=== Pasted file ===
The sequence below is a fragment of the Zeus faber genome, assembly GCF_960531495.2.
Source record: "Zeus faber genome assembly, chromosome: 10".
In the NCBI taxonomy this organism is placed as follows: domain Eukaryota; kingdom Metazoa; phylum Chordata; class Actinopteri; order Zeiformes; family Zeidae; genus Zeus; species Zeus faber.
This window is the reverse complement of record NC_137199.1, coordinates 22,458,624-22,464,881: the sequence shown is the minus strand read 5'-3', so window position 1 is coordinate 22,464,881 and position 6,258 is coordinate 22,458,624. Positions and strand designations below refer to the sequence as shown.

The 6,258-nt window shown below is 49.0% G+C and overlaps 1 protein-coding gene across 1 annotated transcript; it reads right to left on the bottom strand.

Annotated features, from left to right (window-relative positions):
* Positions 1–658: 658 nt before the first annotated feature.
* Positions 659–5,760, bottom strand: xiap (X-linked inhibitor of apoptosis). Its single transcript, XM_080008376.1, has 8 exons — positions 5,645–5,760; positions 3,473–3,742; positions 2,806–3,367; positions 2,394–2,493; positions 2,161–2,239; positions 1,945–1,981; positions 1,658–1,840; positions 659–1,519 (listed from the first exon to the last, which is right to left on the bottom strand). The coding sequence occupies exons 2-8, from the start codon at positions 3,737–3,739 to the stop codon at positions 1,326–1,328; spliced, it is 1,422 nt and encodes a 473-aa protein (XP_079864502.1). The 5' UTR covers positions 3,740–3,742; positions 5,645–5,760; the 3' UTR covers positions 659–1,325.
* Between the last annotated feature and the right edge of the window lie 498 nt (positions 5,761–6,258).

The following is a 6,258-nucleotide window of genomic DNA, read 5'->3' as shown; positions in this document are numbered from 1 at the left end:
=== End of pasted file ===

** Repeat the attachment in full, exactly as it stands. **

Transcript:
The sequence below is a fragment of the Zeus faber genome, assembly GCF_960531495.2.
Source record: "Zeus faber genome assembly, chromosome: 10".
In the NCBI taxonomy this organism is placed as follows: domain Eukaryota; kingdom Metazoa; phylum Chordata; class Actinopteri; order Zeiformes; family Zeidae; genus Zeus; species Zeus faber.
This window is the reverse complement of record NC_137199.1, coordinates 22,458,624-22,464,881: the sequence shown is the minus strand read 5'-3', so window position 1 is coordinate 22,464,881 and position 6,258 is coordinate 22,458,624. Positions and strand designations below refer to the sequence as shown.

The 6,258-nt window shown below is 49.0% G+C and overlaps 1 protein-coding gene across 1 annotated transcript; it reads right to left on the bottom strand.

Annotated features, from left to right (window-relative positions):
* Positions 1–658: 658 nt before the first annotated feature.
* Positions 659–5,760, bottom strand: xiap (X-linked inhibitor of apoptosis). Its single transcript, XM_080008376.1, has 8 exons — positions 5,645–5,760; positions 3,473–3,742; positions 2,806–3,367; positions 2,394–2,493; positions 2,161–2,239; positions 1,945–1,981; positions 1,658–1,840; positions 659–1,519 (listed from the first exon to the last, which is right to left on the bottom strand). The coding sequence occupies exons 2-8, from the start codon at positions 3,737–3,739 to the stop codon at positions 1,326–1,328; spliced, it is 1,422 nt and encodes a 473-aa protein (XP_079864502.1). The 5' UTR covers positions 3,740–3,742; positions 5,645–5,760; the 3' UTR covers positions 659–1,325.
* Between the last annotated feature and the right edge of the window lie 498 nt (positions 5,761–6,258).

The following is a 6,258-nucleotide window of genomic DNA, read 5'->3' as shown; positions in this document are numbered from 1 at the left end: